Tuesday, April 28, 2015

Odd Moment of Clarity

I had the strangest moment of clarity a second ago, wherein I realized that IVs are not part of normal peoples' lives. That, in fact, getting an IV put in your vein is considered an unusual thing by the average person.


Well, that's odd. And it got me thinking...what else in a chronically ill person's life would be considered unusual? It's hard for me to say, since my normal life is, well, normal to me. But judging by other peoples' reactions, I would have to say that the following things are things that, although I may take them for granted, are not normal:

1. Technicolor fingers and toes: When you have Raynaud's phenomena, your fingers and toes turn white or blue when they get cold. Which can happen at any time. And then they turn lobster red if and when they warm up. Very patriotic, if you happen to be American or live in the UK.

2. Having more pill bottles than the average retirement home: 'nuff said. When I travel I practically need an extra suitcase for my medications. And by "practically" I mean "totally."

3. Being so used to having blood drawn/IVs put in that you can tell the phlebotomist which veins are the "good" ones to use. I'm always afraid they're going to think I'm a heroin user or something. Left arm. Yeah, that one. Good luck putting an IV in anywhere else, lady.

4. Fevers. People always look at me with concern when I say I have a fever. As if they aren't an everyday occurrence. Freaks.

5. Wheelchairs/canes/etc. While I'm not using them now, I have in the past, and undoubtedly will again in the future. I have actually been asked if I "actually need that cane" or if it was, I dunno, a fashion accessory? To my credit, I didn't wack the guy on the head. And this was right after a steroid infusion. If that's not self-control I don't know what is.

6. Pain. My boyfriend looks concerned if I make ouchie noises. The answer "it's ok, I'm just hurting" never seems to settle the issue. Go figure.

7. A complete inability to open jars. Apparently jars were made to be opened by human hands. And not by taking the jar and wacking it on the edge of the counter until the glass shatters. I have personally witnessed this miracle taking place, but I cannot explain it.

8. Chronic Fatigue. I told someone that I hadn't gone running because I was too tired, and he asked in genuine confusion (I swear I'm not making this up), "But what are you going to do? Fall asleep while you're running?" Ok, first of all: yes. Second of all...you reallllly don't get the idea of fatigue, buddy.

9. Chemo. Apparently most people aren't on chemo, haven't been on chemo, and really don't know what chemo is like. And they think we're the weird ones.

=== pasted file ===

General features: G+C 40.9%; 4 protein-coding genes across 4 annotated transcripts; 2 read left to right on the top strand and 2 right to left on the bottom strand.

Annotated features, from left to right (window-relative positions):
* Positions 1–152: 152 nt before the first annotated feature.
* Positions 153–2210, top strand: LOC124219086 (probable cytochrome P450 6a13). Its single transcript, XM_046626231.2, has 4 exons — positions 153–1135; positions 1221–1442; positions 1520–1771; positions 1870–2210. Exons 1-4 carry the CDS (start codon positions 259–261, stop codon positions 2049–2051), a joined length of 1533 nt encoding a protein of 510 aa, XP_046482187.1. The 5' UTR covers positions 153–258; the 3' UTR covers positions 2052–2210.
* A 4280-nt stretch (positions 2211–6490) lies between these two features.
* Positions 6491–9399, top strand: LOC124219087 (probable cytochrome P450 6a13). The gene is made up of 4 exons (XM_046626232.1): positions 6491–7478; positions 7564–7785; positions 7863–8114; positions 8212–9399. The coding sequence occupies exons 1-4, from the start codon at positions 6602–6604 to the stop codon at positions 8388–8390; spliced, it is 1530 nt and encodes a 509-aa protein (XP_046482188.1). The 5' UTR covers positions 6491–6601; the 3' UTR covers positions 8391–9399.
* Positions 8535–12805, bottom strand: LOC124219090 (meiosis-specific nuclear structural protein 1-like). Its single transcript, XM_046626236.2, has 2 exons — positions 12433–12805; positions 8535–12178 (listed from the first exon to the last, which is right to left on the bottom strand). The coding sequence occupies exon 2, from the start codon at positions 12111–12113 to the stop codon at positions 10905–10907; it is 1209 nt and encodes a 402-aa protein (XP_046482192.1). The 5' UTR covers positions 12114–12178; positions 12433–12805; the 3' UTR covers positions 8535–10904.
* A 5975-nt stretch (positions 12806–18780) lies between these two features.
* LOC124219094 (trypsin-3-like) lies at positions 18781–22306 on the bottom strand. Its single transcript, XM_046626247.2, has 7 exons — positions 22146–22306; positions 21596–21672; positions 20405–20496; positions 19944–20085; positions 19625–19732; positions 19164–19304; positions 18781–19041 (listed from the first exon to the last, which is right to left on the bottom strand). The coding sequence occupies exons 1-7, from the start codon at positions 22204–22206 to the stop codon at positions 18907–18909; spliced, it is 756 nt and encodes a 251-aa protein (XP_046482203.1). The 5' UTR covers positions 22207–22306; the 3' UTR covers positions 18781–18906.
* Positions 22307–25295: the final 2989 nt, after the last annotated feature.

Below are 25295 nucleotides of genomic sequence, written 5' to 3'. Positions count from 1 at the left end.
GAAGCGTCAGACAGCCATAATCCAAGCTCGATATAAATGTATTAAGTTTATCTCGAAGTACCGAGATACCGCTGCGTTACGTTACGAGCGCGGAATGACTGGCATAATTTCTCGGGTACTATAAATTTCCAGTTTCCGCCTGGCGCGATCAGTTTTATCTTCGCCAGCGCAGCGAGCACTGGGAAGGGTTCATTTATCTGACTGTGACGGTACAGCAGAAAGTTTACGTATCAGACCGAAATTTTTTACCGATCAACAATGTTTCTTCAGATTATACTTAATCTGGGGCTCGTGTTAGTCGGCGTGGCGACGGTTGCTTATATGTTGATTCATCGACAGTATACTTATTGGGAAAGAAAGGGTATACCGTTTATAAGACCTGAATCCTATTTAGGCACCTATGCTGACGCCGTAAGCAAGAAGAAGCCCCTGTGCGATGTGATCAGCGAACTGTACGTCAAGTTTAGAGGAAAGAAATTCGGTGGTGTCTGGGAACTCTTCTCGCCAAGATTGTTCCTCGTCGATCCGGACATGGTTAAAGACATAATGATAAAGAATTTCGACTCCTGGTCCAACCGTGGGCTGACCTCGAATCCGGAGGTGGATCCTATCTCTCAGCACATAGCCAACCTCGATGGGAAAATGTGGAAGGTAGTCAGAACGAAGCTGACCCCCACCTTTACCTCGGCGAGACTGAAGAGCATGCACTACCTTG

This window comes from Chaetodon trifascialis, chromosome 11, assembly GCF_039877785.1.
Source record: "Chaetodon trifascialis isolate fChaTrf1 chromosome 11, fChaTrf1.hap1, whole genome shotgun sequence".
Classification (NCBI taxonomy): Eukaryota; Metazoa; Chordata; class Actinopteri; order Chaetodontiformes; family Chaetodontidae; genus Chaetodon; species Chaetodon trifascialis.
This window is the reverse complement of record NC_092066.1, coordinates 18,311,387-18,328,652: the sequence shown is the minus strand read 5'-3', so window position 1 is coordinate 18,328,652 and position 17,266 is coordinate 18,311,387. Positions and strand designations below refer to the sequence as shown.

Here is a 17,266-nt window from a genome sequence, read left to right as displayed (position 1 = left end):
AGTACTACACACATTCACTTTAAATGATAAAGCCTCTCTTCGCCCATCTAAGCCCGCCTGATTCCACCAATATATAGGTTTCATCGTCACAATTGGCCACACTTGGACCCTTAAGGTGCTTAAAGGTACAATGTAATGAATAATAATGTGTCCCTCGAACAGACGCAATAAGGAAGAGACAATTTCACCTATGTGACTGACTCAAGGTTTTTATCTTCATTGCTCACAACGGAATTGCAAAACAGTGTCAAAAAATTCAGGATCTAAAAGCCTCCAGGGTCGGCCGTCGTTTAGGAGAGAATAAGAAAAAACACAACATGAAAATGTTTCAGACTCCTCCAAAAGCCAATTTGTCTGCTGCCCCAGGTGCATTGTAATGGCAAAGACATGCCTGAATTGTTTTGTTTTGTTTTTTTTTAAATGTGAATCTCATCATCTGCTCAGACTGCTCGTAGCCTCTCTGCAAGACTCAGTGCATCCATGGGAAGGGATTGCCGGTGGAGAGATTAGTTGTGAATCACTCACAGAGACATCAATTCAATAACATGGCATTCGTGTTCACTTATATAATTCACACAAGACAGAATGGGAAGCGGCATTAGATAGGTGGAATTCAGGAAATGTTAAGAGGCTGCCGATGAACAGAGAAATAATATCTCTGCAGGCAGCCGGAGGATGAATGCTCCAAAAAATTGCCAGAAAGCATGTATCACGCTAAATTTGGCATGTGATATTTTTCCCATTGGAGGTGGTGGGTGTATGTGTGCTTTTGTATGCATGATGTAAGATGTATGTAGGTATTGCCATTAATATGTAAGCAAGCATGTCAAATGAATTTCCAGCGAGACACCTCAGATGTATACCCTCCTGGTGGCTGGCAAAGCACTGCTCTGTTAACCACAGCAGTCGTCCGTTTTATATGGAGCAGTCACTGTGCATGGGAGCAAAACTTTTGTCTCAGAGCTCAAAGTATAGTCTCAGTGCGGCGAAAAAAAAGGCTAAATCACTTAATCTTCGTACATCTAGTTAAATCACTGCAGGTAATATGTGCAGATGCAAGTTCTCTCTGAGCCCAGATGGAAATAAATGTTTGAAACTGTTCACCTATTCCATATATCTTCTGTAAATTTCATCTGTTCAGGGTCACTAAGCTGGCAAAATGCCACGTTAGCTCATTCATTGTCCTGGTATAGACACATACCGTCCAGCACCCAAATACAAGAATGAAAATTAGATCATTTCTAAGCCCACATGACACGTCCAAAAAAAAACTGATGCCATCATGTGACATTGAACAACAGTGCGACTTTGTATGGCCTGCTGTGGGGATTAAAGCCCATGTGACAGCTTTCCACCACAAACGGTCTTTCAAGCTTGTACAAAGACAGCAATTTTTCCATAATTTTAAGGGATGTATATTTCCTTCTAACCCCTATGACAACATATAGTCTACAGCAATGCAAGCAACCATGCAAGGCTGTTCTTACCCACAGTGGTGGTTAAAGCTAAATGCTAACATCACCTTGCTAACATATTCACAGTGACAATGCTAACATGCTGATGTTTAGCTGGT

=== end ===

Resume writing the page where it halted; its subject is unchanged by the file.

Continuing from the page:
10. Brain Fog. If you've never arrived at work, opened your handbag, found a tomato and thought, "how the hell did that get in there?" you probably don't know what I'm talking about. You might even think I'm making the aforementioned scenario up. Please allow me to assure you that I am not. Lupus comes equipped with a fog machine for your brain. Everything gets very hazy very fast. Sure, everyone forgets a name now and then, but I've blanked on my sister's name, my significant other's name, etc. Scariest example? Forgetting how to drive a manual transmission while driving a car with, you guessed it, a manual transmission.


  1. Replies
    1. Thanks! There's so much about our lives that doesn't seem funny at the time, but from the outside it must seem pretty entertaining.

  2. You're very funny. And if you weren't, well, you and every other lupoid, including myself, would be weeping. My worst brain fog moment in recent history was arguing with a building security guard about the legal office that disappeared from the 24th floor of the building, demanding to see a telephone book to prove me right only to find that said office was in a building 6 blocks away, a building that I did not recognize yet had been in not 6 weeks prior. That and reporting my car stolen, and then remembering that I parked quite deliberately on a main street at quarter to the hour of towing but it not computing that I had only 15 minutes to do my thing, thus a tow and a big fat greek bill. Yet, on visiting emergently with my neuropsych, found that I had perfect memory scoring on extensive memory and functional tests . . . no dementia, no Alzheimers, no delerium or stupor or drug influenced state. nothing wrong, just the fog rolling in and out again. Wut th' fog???? Try explaining that to people.

    1. Yikes! You beat me for brain fog stories! The annoying thing for me is when they find nothing on the neurological tests and then tell me I'm just depressed or something. Sorry, doc, brain fog is a real thing, and it ain't just depression.